Then take one of the flattened, cooled pie crusts, roll it slightly, and add one to two tablespoons of creamy peanut butter to it. Fold it over, roll it out a little, then fold it over three or four more times. The peanut butter should look like swirls in the crust. Roll it out on a floured board and place it in bottom of a pie pan. Flute the edges then fill it with berries.
Peanut Butter Crumble
1 cup flour
2 cups whole, uncooked Old Fashioned Quaker Oats
1 cup packed light brown sugar
1/2 tsp salt
1/2 stick melted butter (not unsalted)
1/2 cup chunky peanut butter (I use Laura Scudder’s)
Blackberry Pie with Peanut Butter Crumble
6 to 7 cups blackberries or blueberries
1 cup sugar
2 1/2 Tbsp. flour
Mix together the berries, flour and sugar thoroughly, then place them in the bottom peanut butter swirl crust. Sprinkle a light covering of the peanut butter crumble top of the pie. You don’t want too much because the crumble absorbs a lot of the liquid, so you’ll have all crumble and not enough fruit. (You may need to lay a piece of aluminum foil lightly on top of the pie or crisp, so the crumble doesn’t burn.) Bake at 350 for an hour or more or until you see the pie really bubbling and crust is brown. Use a pie crust shield to protect crust from burning. And make sure you put a cookie sheet underneath or some aluminum foil to catch the drips!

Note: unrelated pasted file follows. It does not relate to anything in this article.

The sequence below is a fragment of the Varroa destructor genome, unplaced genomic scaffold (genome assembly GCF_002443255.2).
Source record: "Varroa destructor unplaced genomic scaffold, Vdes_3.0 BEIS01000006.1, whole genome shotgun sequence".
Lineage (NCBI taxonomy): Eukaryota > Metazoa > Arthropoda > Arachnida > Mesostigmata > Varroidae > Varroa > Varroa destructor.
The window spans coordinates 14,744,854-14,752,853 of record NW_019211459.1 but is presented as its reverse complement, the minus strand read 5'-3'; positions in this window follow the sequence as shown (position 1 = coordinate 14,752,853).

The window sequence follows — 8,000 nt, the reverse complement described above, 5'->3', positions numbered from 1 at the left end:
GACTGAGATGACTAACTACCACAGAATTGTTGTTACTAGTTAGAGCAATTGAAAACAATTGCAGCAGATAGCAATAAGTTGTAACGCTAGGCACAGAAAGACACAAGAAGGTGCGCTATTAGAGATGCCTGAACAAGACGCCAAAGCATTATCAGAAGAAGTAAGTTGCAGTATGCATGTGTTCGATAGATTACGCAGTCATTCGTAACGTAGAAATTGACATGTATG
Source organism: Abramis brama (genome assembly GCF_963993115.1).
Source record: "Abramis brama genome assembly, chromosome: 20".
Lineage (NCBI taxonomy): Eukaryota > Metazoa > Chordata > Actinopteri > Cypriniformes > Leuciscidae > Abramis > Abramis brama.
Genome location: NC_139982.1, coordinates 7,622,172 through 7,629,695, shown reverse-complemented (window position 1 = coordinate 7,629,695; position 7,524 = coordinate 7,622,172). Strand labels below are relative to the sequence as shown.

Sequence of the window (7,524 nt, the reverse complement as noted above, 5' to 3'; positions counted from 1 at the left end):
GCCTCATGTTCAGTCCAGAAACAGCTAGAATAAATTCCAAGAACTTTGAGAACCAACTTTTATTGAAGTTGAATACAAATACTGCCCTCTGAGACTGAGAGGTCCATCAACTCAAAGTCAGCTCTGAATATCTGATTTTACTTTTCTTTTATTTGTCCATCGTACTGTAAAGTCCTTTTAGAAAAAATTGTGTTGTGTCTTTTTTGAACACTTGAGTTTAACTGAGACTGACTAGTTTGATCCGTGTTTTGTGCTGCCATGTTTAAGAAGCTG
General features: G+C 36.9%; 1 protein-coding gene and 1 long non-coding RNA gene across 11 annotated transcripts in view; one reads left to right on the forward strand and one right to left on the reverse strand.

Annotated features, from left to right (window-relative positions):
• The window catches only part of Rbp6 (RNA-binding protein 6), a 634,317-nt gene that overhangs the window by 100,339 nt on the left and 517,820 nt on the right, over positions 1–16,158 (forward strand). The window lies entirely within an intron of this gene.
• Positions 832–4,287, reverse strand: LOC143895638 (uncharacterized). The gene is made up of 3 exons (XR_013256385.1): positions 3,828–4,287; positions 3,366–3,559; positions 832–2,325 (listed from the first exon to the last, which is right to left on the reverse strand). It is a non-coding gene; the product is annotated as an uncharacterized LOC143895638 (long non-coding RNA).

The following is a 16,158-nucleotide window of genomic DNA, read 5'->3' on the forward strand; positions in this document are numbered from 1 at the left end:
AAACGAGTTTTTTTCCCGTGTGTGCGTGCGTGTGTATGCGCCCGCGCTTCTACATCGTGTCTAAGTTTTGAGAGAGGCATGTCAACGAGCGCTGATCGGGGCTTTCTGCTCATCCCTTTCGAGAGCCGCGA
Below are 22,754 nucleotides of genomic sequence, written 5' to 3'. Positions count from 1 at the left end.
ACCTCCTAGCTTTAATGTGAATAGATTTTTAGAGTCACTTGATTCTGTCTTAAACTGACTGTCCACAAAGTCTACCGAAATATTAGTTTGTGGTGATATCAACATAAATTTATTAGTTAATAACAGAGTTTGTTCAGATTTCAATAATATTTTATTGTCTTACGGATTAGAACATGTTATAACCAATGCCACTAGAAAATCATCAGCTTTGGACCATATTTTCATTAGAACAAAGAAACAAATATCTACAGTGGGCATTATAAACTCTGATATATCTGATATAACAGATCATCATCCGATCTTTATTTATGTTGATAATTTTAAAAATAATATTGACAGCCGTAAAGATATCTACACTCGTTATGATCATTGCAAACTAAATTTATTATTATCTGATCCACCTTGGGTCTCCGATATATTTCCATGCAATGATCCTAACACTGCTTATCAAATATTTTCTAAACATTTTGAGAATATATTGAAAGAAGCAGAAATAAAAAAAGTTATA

I celebrated Earth Day by picking up all the crap stupid people have thrown in the street in front of my house and cursing them under my breath. Then, I came upon an empty cardboard box in the street with a name and address on it. I wanted to drive to this person’s house and drop it in the street in front of where he lived with a note that said, “How do you like it when people throw trash in front of YOUR house?”